The genomics of species divergence in drosophila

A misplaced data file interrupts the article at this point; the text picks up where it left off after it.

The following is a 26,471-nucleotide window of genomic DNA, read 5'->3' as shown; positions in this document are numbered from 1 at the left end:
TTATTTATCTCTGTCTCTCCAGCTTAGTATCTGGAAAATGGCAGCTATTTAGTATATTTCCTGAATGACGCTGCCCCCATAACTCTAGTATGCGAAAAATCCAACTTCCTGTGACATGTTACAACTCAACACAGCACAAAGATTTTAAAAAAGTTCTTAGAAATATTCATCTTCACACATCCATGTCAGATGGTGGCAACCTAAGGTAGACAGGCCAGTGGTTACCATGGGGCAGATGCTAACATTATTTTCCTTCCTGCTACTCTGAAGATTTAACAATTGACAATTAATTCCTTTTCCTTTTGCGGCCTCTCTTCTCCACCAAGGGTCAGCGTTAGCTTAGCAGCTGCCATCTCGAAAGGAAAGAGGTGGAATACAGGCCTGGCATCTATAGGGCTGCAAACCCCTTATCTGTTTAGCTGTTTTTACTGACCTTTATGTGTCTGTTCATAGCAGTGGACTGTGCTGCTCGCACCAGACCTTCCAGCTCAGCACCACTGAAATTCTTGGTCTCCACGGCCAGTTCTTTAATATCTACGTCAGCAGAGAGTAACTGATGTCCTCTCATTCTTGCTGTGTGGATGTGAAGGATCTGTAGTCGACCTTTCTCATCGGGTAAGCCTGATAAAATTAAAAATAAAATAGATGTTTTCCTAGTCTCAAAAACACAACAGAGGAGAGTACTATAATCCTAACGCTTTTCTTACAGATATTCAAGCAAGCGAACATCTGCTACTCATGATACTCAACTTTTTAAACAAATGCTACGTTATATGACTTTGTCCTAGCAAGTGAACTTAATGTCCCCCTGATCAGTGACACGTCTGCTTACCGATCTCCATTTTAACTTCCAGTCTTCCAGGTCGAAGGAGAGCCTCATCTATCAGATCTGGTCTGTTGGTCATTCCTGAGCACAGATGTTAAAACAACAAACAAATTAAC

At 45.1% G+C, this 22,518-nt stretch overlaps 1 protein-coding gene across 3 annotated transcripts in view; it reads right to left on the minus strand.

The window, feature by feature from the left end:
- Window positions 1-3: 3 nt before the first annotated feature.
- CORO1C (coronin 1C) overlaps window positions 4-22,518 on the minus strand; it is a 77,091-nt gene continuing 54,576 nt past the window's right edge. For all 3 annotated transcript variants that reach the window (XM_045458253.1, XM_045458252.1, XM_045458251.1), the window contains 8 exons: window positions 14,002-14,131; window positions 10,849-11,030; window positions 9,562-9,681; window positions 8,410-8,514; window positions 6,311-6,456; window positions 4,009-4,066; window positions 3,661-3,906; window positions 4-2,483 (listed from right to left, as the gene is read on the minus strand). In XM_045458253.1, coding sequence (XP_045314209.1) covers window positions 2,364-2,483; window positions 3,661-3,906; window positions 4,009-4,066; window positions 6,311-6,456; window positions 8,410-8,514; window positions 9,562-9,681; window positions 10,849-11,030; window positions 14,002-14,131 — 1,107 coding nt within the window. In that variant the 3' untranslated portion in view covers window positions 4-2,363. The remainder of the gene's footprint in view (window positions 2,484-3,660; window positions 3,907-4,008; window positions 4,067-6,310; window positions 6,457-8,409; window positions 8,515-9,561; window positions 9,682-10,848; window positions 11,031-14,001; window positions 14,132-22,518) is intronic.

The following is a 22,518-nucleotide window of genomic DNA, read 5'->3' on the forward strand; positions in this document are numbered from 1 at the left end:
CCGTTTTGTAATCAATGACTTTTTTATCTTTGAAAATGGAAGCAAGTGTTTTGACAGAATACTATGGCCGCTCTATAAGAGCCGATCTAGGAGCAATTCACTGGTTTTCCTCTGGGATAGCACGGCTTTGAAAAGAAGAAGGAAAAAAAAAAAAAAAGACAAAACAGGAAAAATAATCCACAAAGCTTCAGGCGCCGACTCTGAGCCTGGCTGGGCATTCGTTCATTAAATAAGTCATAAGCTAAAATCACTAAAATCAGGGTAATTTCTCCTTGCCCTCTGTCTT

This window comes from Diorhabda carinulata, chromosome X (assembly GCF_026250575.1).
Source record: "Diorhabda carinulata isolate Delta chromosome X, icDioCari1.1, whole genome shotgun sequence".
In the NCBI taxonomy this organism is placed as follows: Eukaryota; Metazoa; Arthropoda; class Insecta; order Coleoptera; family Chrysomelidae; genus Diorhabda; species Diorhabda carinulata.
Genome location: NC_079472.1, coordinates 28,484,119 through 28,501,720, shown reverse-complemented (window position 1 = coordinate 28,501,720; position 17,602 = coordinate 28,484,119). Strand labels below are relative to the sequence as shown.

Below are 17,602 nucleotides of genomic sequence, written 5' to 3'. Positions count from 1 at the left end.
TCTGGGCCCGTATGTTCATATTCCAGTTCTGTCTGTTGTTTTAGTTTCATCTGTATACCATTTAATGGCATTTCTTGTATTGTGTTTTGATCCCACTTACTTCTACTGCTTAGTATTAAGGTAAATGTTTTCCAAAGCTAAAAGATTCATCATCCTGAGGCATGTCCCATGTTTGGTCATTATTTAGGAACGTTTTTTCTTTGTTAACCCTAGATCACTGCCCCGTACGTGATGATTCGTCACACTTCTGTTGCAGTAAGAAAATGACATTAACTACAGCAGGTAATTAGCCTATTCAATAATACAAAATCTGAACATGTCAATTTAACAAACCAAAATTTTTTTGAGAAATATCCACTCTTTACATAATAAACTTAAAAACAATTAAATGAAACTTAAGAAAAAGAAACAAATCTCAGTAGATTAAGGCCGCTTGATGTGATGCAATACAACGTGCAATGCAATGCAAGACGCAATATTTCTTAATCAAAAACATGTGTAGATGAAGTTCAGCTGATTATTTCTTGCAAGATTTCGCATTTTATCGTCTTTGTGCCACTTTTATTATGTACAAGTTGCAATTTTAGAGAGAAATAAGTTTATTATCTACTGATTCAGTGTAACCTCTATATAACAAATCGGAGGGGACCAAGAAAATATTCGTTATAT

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How do new species arise and diverge? Has been a fundamental question in evolutionary biology. The process of species divergence can be studied at many different levels of biological organization. However, it is until the recent advancements of genome sequencing technologies that genome-wide signatures of species divergence have started to unveil the complex genomic landscape of speciation. In this dissertation we investigate the landscape of genomic divergence using a classic pair of Drosophila species. We generated four new high quality genome assemblies for Drosophila pseudoobscura and D. persimilis to explore the genomic differences at three different levels. We first characterized the structural variation landscape between D. pseudoobscura and D. persimilis and stablished its association with transposable elements and tested how intrinsic genomic factors, such as recombination, influence the accumulation ofstructural variation associated with transposable elements in both species. With a combination of high-quality genome assemblies and a comprehensive population genomics data set, we also explored how the contribution of recombination rate and introgression promote sequence divergence with the potential of forming species barriers. Moreover, we investigated how gene co-expression networks potentially rewiring between species contribute to the divergence landscape between D. pseudoobscura and D. persimilis. Our work highlights the complex landscape of species divergence occurring at multiple levels of organization. Moreover, the integration of potential species drivers identified at different scales shed lights on the molecular mechanisms involved in speciation.